Apple, which lost the rights to its iPhone trademark in Brazil on Wednesday, is, as expected, challenging the ruling by Brazil’s copyright regulator to prevent local firm Gradiente Eletronica SA from using the “iphone” brand name, reports “Reuters” (http://tinyurl.com/awn462e).
Brazilian regulators have ruled that Apple doesn’t have exclusive rights to use the “iPhone” trademark in the country. The decision is the result of a local company, Gradiente Eletronica, registering the name in 2000, seven years before the US firm.
A spokesman for Apple declined to comment.
Gradiente, a Brazilian electronics company, had first requested to trademark “iPhone” as their brand back in 2000 before Apple’s smartphone was unveiled. Last week the Brazilian Institute for Industrial Property (INPI) gave Gradiente that exclusivity in 2008 for their G-Gradiente iPhone, which runs the Android operating system.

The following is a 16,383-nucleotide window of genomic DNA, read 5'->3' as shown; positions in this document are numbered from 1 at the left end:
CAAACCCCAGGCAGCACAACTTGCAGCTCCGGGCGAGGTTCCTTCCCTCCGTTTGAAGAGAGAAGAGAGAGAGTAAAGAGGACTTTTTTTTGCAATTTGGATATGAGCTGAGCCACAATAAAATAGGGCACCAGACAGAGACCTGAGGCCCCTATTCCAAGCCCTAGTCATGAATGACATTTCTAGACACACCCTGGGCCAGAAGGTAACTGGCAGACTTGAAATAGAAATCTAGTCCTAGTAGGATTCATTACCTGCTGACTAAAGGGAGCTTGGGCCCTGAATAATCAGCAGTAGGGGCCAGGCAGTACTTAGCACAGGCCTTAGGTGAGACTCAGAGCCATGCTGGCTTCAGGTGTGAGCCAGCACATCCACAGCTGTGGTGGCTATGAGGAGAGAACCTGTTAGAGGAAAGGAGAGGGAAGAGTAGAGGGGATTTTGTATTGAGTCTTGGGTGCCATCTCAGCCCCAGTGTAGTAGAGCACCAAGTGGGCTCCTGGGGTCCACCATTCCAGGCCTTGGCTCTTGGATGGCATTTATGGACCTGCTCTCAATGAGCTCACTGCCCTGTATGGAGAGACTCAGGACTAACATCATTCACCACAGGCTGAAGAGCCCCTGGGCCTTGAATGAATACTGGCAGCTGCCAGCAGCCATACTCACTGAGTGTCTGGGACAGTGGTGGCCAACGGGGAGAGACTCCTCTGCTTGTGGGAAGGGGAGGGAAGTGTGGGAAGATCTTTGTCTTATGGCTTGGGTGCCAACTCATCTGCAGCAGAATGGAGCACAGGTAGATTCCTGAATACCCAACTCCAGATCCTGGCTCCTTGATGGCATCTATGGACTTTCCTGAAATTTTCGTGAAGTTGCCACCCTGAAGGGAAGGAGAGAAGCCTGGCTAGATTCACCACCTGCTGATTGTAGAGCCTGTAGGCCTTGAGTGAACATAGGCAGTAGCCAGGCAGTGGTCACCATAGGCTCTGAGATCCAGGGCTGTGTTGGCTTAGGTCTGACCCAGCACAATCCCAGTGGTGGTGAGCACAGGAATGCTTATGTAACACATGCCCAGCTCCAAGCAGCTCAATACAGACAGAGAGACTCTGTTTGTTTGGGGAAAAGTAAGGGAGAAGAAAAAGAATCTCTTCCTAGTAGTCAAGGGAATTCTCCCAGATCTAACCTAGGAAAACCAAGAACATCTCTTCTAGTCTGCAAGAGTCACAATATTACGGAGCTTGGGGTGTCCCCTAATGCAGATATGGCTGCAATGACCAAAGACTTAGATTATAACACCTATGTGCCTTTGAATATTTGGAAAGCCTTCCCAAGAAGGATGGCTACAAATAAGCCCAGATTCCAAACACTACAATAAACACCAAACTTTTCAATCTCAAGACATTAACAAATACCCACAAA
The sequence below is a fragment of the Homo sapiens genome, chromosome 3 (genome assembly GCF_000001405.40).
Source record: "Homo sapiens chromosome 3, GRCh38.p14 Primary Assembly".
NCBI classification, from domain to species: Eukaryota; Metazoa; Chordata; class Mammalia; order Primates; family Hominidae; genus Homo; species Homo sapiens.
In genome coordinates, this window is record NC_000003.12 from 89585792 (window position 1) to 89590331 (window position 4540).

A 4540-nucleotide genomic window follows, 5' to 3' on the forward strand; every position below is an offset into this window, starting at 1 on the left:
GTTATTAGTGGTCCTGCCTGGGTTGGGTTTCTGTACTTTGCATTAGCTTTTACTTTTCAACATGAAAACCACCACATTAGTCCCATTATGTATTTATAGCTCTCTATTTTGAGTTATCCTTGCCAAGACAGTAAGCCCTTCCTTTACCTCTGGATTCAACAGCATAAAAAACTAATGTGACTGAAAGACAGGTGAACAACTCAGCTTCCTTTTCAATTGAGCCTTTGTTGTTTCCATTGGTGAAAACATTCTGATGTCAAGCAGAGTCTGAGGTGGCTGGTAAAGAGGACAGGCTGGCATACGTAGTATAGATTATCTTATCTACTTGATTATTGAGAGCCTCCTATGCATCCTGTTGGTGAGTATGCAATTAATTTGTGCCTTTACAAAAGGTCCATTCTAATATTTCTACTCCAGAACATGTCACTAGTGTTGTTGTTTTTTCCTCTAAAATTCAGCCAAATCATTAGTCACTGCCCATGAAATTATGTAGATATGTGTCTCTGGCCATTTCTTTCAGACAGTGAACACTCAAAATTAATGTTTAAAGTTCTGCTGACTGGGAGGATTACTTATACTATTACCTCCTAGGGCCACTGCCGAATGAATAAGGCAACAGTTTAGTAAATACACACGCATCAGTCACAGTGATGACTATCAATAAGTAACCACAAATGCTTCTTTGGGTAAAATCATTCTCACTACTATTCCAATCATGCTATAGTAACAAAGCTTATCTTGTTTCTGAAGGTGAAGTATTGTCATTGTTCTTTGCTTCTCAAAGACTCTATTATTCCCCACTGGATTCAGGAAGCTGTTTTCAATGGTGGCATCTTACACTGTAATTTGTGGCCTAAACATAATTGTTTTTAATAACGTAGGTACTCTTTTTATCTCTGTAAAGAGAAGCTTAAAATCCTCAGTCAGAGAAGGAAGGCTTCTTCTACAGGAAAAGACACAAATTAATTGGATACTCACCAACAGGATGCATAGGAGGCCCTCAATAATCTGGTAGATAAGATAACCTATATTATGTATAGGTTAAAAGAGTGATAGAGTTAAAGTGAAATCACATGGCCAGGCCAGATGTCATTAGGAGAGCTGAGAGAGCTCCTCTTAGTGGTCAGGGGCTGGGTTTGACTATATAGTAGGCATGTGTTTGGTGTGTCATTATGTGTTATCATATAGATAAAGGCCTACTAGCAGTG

In order to keep its trademark rights, Gradiente will need to prove to the regulator in the next 60 days that it made use of the trademark between January 2008 and January 2013, INPI said late on Wednesday. Brands in Brazil must be developed within five years of gaining approval, notes “Reuters.”